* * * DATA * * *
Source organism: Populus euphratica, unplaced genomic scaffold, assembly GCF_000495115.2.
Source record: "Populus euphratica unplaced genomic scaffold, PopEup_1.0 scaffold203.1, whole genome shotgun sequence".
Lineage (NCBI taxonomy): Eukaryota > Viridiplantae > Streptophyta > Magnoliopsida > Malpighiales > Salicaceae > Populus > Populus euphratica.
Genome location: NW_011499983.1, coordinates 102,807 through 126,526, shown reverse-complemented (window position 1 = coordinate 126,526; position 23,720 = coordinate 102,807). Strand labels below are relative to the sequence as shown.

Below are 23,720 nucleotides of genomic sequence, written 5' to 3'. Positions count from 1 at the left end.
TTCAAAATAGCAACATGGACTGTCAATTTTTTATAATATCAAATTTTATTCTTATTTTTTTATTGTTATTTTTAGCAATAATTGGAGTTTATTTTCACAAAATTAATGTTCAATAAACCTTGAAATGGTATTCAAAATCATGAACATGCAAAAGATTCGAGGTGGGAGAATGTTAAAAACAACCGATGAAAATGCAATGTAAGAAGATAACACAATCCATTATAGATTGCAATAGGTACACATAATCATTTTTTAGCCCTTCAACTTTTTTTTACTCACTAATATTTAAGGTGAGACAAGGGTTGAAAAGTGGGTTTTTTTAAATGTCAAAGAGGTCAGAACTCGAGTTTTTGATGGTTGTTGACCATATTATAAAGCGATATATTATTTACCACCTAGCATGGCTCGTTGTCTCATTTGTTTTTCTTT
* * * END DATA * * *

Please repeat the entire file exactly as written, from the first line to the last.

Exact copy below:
Source organism: Populus euphratica, unplaced genomic scaffold, assembly GCF_000495115.2.
Source record: "Populus euphratica unplaced genomic scaffold, PopEup_1.0 scaffold203.1, whole genome shotgun sequence".
Lineage (NCBI taxonomy): Eukaryota > Viridiplantae > Streptophyta > Magnoliopsida > Malpighiales > Salicaceae > Populus > Populus euphratica.
Genome location: NW_011499983.1, coordinates 102,807 through 126,526, shown reverse-complemented (window position 1 = coordinate 126,526; position 23,720 = coordinate 102,807). Strand labels below are relative to the sequence as shown.

Below are 23,720 nucleotides of genomic sequence, written 5' to 3'. Positions count from 1 at the left end.
TTCAAAATAGCAACATGGACTGTCAATTTTTTATAATATCAAATTTTATTCTTATTTTTTTATTGTTATTTTTAGCAATAATTGGAGTTTATTTTCACAAAATTAATGTTCAATAAACCTTGAAATGGTATTCAAAATCATGAACATGCAAAAGATTCGAGGTGGGAGAATGTTAAAAACAACCGATGAAAATGCAATGTAAGAAGATAACACAATCCATTATAGATTGCAATAGGTACACATAATCATTTTTTAGCCCTTCAACTTTTTTTTACTCACTAATATTTAAGGTGAGACAAGGGTTGAAAAGTGGGTTTTTTTAAATGTCAAAGAGGTCAGAACTCGAGTTTTTGATGGTTGTTGACCATATTATAAAGCGATATATTATTTACCACCTAGCATGGCTCGTTGTCTCATTTGTTTTTCTTT